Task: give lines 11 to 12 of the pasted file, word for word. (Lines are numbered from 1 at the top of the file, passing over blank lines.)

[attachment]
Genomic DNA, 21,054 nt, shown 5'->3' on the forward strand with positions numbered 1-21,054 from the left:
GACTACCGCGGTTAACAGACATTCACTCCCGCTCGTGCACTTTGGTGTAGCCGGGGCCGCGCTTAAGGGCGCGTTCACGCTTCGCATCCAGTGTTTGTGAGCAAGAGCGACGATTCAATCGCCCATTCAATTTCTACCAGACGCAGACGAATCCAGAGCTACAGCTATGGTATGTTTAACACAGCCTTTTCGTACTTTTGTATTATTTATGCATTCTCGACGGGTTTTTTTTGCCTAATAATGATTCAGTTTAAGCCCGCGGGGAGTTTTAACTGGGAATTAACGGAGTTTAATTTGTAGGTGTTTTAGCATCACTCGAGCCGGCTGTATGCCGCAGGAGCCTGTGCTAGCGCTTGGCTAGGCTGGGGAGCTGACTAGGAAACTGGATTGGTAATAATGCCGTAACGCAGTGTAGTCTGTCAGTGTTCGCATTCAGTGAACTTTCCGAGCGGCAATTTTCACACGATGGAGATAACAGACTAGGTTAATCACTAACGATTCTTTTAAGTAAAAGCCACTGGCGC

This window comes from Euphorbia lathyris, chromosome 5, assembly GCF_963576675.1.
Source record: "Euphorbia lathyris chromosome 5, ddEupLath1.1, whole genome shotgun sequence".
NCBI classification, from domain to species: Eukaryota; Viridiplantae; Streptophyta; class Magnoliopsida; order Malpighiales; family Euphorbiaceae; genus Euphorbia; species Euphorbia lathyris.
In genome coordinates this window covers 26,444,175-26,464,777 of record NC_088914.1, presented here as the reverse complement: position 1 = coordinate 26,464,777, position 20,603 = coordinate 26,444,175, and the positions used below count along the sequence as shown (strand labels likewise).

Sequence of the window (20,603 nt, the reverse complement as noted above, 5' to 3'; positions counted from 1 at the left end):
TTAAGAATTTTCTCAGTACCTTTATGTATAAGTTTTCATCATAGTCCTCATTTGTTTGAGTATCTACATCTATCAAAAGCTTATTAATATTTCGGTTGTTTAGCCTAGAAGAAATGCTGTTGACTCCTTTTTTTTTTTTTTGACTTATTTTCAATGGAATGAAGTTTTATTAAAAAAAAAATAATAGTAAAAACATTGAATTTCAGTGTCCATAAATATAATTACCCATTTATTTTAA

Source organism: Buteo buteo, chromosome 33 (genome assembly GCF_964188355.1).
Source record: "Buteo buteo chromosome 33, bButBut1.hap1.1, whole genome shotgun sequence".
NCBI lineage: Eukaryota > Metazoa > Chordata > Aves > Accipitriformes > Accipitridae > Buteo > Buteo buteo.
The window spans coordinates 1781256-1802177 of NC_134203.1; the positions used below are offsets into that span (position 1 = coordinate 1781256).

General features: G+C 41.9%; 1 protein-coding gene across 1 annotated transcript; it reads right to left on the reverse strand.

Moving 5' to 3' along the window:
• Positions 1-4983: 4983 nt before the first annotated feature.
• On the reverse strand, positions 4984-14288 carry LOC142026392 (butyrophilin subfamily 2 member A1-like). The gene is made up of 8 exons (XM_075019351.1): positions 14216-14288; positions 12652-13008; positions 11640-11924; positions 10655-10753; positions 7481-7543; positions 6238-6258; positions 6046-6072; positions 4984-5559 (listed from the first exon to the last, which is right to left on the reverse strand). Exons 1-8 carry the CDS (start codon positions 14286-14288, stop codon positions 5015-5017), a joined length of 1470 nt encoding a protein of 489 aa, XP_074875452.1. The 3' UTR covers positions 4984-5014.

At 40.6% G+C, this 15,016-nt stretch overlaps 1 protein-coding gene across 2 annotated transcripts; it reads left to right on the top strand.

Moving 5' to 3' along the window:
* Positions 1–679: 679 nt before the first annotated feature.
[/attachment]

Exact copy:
NCBI lineage: Eukaryota > Metazoa > Chordata > Aves > Accipitriformes > Accipitridae > Buteo > Buteo buteo.
The window spans coordinates 1781256-1802177 of NC_134203.1; the positions used below are offsets into that span (position 1 = coordinate 1781256).